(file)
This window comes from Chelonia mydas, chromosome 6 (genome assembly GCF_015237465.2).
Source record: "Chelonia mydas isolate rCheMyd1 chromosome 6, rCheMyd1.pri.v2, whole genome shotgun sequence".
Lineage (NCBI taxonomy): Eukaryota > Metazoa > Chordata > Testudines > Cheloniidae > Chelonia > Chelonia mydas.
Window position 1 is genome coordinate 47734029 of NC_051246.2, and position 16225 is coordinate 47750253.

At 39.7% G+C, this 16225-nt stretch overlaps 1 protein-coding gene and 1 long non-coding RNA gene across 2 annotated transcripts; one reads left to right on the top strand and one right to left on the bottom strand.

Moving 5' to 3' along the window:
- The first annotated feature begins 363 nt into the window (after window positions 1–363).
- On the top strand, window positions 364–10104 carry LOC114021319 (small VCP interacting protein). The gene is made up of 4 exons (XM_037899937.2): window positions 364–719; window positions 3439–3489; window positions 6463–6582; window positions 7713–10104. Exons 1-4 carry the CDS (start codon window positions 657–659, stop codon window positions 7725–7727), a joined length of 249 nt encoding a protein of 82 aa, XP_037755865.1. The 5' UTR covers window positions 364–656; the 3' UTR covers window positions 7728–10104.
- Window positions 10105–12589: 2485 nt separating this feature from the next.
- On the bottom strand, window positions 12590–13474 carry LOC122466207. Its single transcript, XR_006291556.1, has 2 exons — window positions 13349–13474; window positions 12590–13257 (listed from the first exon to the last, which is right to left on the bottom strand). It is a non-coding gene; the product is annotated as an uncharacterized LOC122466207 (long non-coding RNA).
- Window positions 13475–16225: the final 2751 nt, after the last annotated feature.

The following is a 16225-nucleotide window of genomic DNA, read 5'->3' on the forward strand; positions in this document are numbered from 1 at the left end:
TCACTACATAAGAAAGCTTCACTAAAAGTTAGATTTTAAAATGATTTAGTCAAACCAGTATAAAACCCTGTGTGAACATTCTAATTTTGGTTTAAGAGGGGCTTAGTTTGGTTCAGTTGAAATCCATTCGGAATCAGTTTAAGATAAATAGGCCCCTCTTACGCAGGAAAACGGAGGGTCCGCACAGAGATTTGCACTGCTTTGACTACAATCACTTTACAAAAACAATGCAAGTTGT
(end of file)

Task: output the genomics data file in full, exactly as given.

This window comes from Chelonia mydas, chromosome 6 (genome assembly GCF_015237465.2).
Source record: "Chelonia mydas isolate rCheMyd1 chromosome 6, rCheMyd1.pri.v2, whole genome shotgun sequence".
Lineage (NCBI taxonomy): Eukaryota > Metazoa > Chordata > Testudines > Cheloniidae > Chelonia > Chelonia mydas.
Window position 1 is genome coordinate 47734029 of NC_051246.2, and position 16225 is coordinate 47750253.

At 39.7% G+C, this 16225-nt stretch overlaps 1 protein-coding gene and 1 long non-coding RNA gene across 2 annotated transcripts; one reads left to right on the top strand and one right to left on the bottom strand.

Moving 5' to 3' along the window:
- The first annotated feature begins 363 nt into the window (after window positions 1–363).
- On the top strand, window positions 364–10104 carry LOC114021319 (small VCP interacting protein). The gene is made up of 4 exons (XM_037899937.2): window positions 364–719; window positions 3439–3489; window positions 6463–6582; window positions 7713–10104. Exons 1-4 carry the CDS (start codon window positions 657–659, stop codon window positions 7725–7727), a joined length of 249 nt encoding a protein of 82 aa, XP_037755865.1. The 5' UTR covers window positions 364–656; the 3' UTR covers window positions 7728–10104.
- Window positions 10105–12589: 2485 nt separating this feature from the next.
- On the bottom strand, window positions 12590–13474 carry LOC122466207. Its single transcript, XR_006291556.1, has 2 exons — window positions 13349–13474; window positions 12590–13257 (listed from the first exon to the last, which is right to left on the bottom strand). It is a non-coding gene; the product is annotated as an uncharacterized LOC122466207 (long non-coding RNA).
- Window positions 13475–16225: the final 2751 nt, after the last annotated feature.

The following is a 16225-nucleotide window of genomic DNA, read 5'->3' on the forward strand; positions in this document are numbered from 1 at the left end:
TCACTACATAAGAAAGCTTCACTAAAAGTTAGATTTTAAAATGATTTAGTCAAACCAGTATAAAACCCTGTGTGAACATTCTAATTTTGGTTTAAGAGGGGCTTAGTTTGGTTCAGTTGAAATCCATTCGGAATCAGTTTAAGATAAATAGGCCCCTCTTACGCAGGAAAACGGAGGGTCCGCACAGAGATTTGCACTGCTTTGACTACAATCACTTTACAAAAACAATGCAAGTTGT